Health Benefits of Breadfruit

by Brian Willett

One cup of breadfruit contains about 227 calories.

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Breadfruit, or Artocarpus altilis, is a type of fruit that grows on trees in tropical climates, including select areas of southern India and Central America. This fruit can be cooked or eaten raw, and is sometimes ground into flour. Breadfruit is rich in carbohydrates and provides dietary fiber, minerals and vitamins, so it can be a beneficial addition to your diet.

Rich in Carbohydrates

Breadfruit is rich in carbohydrates, as 1 cup provides about 60 g of this nutrient. Carbohydrates are your body's primary source of energy, so carbohydrate-rich foods such as breadfruit can be beneficial for athletes and other active individuals.

High in Fiber

One health benefit of breadfruit is that the fruit is rich in fiber. One cup contains 10.8 g of this nutrient. Fiber offers numerous health benefits: it helps promote satiety, aids in digestion and may help reduce your cholesterol levels.

Low Fat Content

Breadfruit is low in fat, as 1 cup contains just .51 g. Due to its low fat content, you might want to include this fruit on a low-fat diet. However, if you deep fry your breadfruit or cook or serve it with sugar and butter, this will considerably increase the fat content.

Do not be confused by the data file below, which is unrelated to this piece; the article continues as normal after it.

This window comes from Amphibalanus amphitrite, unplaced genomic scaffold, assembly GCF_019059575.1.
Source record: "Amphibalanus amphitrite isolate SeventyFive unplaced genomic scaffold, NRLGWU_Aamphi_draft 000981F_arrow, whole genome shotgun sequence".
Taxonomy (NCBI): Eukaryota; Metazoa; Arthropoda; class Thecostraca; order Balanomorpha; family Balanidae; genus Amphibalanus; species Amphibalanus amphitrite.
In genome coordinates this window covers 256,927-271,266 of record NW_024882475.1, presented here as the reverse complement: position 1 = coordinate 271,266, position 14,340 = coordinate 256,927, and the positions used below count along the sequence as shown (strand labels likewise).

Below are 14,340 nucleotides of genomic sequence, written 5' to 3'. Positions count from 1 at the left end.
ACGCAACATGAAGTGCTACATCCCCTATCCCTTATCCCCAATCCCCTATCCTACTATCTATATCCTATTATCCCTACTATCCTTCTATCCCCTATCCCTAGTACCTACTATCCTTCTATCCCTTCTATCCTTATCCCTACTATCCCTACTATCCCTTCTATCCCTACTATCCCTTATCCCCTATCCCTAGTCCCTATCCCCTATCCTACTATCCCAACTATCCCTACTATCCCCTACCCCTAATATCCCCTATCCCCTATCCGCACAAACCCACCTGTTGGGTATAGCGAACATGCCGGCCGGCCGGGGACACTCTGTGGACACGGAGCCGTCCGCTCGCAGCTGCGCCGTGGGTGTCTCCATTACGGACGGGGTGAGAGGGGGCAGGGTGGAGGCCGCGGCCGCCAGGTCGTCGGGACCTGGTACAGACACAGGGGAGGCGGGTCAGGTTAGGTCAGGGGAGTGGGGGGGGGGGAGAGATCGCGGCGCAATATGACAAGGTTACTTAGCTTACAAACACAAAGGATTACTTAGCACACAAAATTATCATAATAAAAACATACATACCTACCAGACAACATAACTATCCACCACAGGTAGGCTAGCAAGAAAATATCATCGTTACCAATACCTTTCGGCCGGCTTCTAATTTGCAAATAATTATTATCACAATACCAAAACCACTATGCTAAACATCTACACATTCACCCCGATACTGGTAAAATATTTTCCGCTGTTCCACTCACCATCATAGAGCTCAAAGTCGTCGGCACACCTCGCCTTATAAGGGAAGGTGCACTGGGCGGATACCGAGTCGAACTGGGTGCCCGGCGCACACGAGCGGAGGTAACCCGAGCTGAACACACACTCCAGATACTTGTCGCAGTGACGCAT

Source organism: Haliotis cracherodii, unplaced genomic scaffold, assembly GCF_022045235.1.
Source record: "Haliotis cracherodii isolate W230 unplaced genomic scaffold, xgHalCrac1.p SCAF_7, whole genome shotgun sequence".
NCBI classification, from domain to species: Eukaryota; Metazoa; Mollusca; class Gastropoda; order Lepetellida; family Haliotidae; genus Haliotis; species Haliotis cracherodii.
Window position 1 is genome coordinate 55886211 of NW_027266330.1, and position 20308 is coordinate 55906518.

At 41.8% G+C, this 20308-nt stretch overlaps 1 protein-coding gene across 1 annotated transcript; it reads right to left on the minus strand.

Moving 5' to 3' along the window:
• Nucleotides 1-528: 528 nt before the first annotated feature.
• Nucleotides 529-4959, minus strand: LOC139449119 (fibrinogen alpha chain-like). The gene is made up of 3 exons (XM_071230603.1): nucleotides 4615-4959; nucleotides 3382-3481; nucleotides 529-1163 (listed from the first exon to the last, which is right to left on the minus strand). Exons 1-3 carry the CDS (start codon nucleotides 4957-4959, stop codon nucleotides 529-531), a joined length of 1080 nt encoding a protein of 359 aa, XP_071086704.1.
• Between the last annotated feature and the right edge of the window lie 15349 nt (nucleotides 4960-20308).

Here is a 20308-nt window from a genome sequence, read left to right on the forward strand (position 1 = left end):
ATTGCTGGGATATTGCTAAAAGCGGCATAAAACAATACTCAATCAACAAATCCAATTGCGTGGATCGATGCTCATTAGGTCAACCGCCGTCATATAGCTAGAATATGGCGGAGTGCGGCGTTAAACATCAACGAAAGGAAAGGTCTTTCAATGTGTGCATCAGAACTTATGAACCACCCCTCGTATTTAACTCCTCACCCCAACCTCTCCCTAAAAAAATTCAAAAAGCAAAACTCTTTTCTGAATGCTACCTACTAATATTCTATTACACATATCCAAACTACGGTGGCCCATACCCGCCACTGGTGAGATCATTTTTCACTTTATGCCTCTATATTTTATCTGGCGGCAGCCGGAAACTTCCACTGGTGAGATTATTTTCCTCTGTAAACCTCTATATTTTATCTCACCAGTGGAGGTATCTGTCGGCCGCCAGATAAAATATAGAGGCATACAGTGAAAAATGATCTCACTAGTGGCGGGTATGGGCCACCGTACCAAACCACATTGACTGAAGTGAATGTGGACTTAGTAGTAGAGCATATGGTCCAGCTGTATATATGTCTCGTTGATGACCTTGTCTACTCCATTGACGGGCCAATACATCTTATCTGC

Low Protein Content

Breadfruit is low in protein, as 1 cup contains just 2.35 g. Although protein offers certain health benefits, eating a low-protein diet can be helpful in some cases. Too much protein may put a strain on your liver and kidneys, so if you have liver or kidney problems, breadfruit is a low-protein option to include in your diet.

High Potassium Content

Breadfruit is rich in the mineral potassium, with 1078 mg in a 1-cup serving. Potassium is vital for your health, as it conducts electrical charges in your body that drive muscular contractions in your skeletal and smooth muscles, including your heart.

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About the Author

Brian Willett began writing in 2005. He has been published in the "Buffalo News," the "Daytona Times" and "Natural Muscle Magazine." Willett also writes for and He is an American Council on Exercise-certified personal trainer and earned a Bachelor of Arts in journalism from the University of North Carolina.